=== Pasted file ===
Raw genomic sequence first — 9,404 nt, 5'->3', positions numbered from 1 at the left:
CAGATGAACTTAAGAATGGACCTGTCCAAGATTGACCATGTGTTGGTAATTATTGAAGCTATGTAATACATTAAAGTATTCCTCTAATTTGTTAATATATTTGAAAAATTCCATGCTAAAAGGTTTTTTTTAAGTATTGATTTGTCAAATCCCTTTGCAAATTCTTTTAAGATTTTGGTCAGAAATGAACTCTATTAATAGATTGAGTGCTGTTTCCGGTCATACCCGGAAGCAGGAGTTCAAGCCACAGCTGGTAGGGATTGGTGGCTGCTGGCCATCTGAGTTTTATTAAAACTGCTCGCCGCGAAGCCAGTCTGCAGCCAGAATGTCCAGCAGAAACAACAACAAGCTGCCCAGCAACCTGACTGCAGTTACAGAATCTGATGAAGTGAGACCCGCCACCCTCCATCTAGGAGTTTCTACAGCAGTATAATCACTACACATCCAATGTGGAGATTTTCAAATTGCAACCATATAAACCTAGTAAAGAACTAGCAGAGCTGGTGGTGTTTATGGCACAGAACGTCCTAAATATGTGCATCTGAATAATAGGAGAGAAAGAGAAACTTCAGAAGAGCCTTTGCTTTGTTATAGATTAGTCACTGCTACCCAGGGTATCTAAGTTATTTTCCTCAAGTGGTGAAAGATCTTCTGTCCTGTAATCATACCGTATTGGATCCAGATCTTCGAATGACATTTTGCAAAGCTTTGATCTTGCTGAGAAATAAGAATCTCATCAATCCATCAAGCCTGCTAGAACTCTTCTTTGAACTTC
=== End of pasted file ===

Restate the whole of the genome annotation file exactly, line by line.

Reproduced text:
Raw genomic sequence first — 9,404 nt, 5'->3', positions numbered from 1 at the left:
CAGATGAACTTAAGAATGGACCTGTCCAAGATTGACCATGTGTTGGTAATTATTGAAGCTATGTAATACATTAAAGTATTCCTCTAATTTGTTAATATATTTGAAAAATTCCATGCTAAAAGGTTTTTTTTAAGTATTGATTTGTCAAATCCCTTTGCAAATTCTTTTAAGATTTTGGTCAGAAATGAACTCTATTAATAGATTGAGTGCTGTTTCCGGTCATACCCGGAAGCAGGAGTTCAAGCCACAGCTGGTAGGGATTGGTGGCTGCTGGCCATCTGAGTTTTATTAAAACTGCTCGCCGCGAAGCCAGTCTGCAGCCAGAATGTCCAGCAGAAACAACAACAAGCTGCCCAGCAACCTGACTGCAGTTACAGAATCTGATGAAGTGAGACCCGCCACCCTCCATCTAGGAGTTTCTACAGCAGTATAATCACTACACATCCAATGTGGAGATTTTCAAATTGCAACCATATAAACCTAGTAAAGAACTAGCAGAGCTGGTGGTGTTTATGGCACAGAACGTCCTAAATATGTGCATCTGAATAATAGGAGAGAAAGAGAAACTTCAGAAGAGCCTTTGCTTTGTTATAGATTAGTCACTGCTACCCAGGGTATCTAAGTTATTTTCCTCAAGTGGTGAAAGATCTTCTGTCCTGTAATCATACCGTATTGGATCCAGATCTTCGAATGACATTTTGCAAAGCTTTGATCTTGCTGAGAAATAAGAATCTCATCAATCCATCAAGCCTGCTAGAACTCTTCTTTGAACTTC